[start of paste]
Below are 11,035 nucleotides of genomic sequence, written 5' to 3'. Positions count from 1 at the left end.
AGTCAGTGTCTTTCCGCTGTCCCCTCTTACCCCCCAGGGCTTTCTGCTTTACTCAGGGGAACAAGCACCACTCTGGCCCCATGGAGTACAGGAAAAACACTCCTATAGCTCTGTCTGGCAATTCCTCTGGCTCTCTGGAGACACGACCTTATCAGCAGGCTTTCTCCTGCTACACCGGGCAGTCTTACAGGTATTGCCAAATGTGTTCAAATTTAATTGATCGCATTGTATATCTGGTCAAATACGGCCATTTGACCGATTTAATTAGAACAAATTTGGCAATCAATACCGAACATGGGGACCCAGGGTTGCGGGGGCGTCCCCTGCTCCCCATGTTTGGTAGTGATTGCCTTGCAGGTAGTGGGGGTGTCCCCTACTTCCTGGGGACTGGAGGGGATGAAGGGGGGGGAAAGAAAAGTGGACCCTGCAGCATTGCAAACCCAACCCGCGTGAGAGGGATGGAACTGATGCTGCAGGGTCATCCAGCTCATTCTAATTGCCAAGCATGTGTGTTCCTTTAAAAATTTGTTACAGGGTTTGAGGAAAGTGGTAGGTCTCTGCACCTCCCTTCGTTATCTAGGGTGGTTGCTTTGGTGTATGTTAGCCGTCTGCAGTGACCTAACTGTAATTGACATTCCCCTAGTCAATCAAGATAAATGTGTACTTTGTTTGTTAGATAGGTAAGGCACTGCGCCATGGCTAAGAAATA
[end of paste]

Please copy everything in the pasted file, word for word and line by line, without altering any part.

Below are 11,035 nucleotides of genomic sequence, written 5' to 3'. Positions count from 1 at the left end.
AGTCAGTGTCTTTCCGCTGTCCCCTCTTACCCCCCAGGGCTTTCTGCTTTACTCAGGGGAACAAGCACCACTCTGGCCCCATGGAGTACAGGAAAAACACTCCTATAGCTCTGTCTGGCAATTCCTCTGGCTCTCTGGAGACACGACCTTATCAGCAGGCTTTCTCCTGCTACACCGGGCAGTCTTACAGGTATTGCCAAATGTGTTCAAATTTAATTGATCGCATTGTATATCTGGTCAAATACGGCCATTTGACCGATTTAATTAGAACAAATTTGGCAATCAATACCGAACATGGGGACCCAGGGTTGCGGGGGCGTCCCCTGCTCCCCATGTTTGGTAGTGATTGCCTTGCAGGTAGTGGGGGTGTCCCCTACTTCCTGGGGACTGGAGGGGATGAAGGGGGGGGAAAGAAAAGTGGACCCTGCAGCATTGCAAACCCAACCCGCGTGAGAGGGATGGAACTGATGCTGCAGGGTCATCCAGCTCATTCTAATTGCCAAGCATGTGTGTTCCTTTAAAAATTTGTTACAGGGTTTGAGGAAAGTGGTAGGTCTCTGCACCTCCCTTCGTTATCTAGGGTGGTTGCTTTGGTGTATGTTAGCCGTCTGCAGTGACCTAACTGTAATTGACATTCCCCTAGTCAATCAAGATAAATGTGTACTTTGTTTGTTAGATAGGTAAGGCACTGCGCCATGGCTAAGAAATA